How use of probiotics benefits cyclists
There are more than 100 trillion bacteria living in your body. You have more bacteria than cells, according to dairy industry website USProbiotics.org. Many of these bacteria are helpful, aiding in digestion, strengthening your immune system and keeping less-friendly bacteria in check. When harmful bacteria cause illness or infection, you might use an antibiotic to kill those bacteria. Unfortunately, some of the beneficial probiotic bacteria are also destroyed.
Probiotics can be incredibly beneficial for cyclists, says Dr. Ralf Jäger, who has been studying them as an inexpensive way to improve health. Probiotics, or live microorganisms that can be found in fermented foods or in pill form, help create a system of happy bacteria throughout your gut.
Yogurt or fermented foods, like sauerkraut or kimchi, are good natural sources for your probiotic fix. An easier and increasingly popular option, though, is to take probiotic pills. While pills used to be found only in super-specific health food stores, almost every major grocery store has at least a few options today. Your best bet is to opt for a probiotic sold in the refrigerated section; Whole Foods, for example, has a whole section of refrigerated space dedicated to probiotics. The refrigerated version—which tends to be slightly pricier—might be a better choice because probiotics are living organisms, and refrigerating them helps ensure potency. Some of the billions of strains of live bacteria and yeasts in an unrefrigerated pill might die during the hot transit to the grocery store, or just from sitting in a less-than-ideal temperature. Find a live strain, though, and in you’re in for a boatload of health benefits.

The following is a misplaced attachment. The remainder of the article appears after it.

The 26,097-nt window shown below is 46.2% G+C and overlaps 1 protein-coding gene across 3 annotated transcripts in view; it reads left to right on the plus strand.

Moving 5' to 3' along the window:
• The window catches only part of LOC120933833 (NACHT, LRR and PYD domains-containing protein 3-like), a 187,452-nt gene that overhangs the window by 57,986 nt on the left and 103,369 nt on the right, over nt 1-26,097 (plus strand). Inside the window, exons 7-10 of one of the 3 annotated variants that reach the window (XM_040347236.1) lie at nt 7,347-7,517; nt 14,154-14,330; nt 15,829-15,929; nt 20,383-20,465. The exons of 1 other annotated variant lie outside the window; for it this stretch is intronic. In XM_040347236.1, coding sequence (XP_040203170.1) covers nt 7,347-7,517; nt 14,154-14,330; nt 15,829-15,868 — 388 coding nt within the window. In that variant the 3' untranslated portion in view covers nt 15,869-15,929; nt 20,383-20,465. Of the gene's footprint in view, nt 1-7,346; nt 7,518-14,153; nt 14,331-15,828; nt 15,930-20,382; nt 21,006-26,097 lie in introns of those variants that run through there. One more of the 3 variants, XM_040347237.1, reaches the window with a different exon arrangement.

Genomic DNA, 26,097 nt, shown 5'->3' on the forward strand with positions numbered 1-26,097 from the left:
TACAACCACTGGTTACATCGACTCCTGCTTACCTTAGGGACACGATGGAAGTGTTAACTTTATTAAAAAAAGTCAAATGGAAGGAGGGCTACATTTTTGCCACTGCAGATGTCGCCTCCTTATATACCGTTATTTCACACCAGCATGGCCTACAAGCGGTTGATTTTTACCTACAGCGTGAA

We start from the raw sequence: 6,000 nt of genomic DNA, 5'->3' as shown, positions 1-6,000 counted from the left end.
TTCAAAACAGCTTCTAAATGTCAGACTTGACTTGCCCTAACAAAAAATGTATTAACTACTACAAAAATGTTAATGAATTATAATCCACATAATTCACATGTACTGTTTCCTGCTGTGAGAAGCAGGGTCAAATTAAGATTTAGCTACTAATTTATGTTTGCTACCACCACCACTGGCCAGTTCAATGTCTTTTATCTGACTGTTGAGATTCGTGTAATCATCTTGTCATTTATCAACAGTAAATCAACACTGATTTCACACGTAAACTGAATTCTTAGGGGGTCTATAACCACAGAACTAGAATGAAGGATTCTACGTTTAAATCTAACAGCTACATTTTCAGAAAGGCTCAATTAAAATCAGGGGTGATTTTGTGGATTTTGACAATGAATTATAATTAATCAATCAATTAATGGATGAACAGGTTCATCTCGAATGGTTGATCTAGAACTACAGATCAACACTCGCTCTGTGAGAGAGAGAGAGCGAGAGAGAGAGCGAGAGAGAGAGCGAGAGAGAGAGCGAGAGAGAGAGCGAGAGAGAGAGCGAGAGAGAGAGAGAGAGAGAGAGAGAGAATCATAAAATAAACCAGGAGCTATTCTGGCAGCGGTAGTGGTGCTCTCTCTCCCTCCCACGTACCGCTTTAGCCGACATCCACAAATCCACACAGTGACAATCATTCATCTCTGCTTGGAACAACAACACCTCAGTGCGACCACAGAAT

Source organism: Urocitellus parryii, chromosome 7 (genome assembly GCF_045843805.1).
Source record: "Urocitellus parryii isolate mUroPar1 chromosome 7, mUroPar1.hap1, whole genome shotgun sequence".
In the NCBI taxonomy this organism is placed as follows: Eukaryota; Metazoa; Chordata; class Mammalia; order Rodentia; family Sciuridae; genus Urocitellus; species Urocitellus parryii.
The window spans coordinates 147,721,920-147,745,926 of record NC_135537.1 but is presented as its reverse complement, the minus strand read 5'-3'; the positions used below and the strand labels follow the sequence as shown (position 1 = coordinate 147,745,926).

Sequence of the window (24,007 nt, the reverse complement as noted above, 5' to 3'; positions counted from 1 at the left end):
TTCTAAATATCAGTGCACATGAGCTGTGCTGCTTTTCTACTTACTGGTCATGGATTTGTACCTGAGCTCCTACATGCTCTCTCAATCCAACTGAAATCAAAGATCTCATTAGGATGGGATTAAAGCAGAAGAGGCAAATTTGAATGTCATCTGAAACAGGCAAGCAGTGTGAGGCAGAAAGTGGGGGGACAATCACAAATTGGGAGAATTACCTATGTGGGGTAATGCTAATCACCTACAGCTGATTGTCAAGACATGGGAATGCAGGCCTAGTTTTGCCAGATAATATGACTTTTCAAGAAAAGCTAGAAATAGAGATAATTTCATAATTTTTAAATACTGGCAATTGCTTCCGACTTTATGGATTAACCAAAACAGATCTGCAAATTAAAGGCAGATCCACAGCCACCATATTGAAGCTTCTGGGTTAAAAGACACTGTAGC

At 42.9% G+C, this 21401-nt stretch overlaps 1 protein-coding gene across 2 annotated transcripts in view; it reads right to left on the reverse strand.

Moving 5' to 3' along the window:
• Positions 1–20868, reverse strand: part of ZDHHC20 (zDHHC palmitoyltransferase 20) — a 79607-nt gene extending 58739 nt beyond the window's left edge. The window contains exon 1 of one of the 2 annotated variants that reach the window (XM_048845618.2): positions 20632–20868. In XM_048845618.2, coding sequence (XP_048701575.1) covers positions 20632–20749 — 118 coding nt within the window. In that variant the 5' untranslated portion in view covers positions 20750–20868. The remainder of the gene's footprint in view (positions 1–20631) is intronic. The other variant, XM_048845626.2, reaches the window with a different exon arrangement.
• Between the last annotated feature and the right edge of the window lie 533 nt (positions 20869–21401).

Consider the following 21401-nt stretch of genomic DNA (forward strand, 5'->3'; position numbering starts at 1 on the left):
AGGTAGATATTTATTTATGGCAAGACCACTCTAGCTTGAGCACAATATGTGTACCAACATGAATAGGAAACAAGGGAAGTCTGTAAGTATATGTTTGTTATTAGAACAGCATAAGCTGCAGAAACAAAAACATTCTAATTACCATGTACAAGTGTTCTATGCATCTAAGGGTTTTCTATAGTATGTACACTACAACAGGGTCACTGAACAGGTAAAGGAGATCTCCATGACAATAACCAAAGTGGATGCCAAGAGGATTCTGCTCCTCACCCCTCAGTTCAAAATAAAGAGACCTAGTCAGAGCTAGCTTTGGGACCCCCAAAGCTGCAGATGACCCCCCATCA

Athletes are lucky in that they tend to have better gut bacteria diversity, Jäger says, citing a 2014 study that compared 40 pro athletes’ bacteria with those found in an average population. Athletes also have higher levels of the specific probiotic Akkermansia, which past studies have linked with decreased risk of obesity and systemic inflammation.
Certain probiotics have been shown to reduce the number, duration, and severity of upper respiratory tract infections (URTI) and gastrointestinal (GI) distress in athletes, which suggests that taking a probiotic regularly might help athletes stay healthier year-round and not fall victim to stomach bugs and sore throats when travelling for competition.
Keeping Barriers Up
Barriers in your gut keep liquids in their proper places, and some research suggests probiotics may help keep those barriers strong. Exercise-induced intestinal barrier dysfunction happens when the blood normally circulating in the gut is transferred to the muscles during exercise, and that leads to “leaky gut”, which Jäger says increases the permeability of the intestinal wall. Consequences include potential inflammation, intestinal complaints, sleep disorders, reduced recovery and performance, allergies, autoimmune disorders, and susceptibility to infectious diseases. A 2012 study showed that adding probiotics to a diet reduced the permeability of the gut, even during exercise.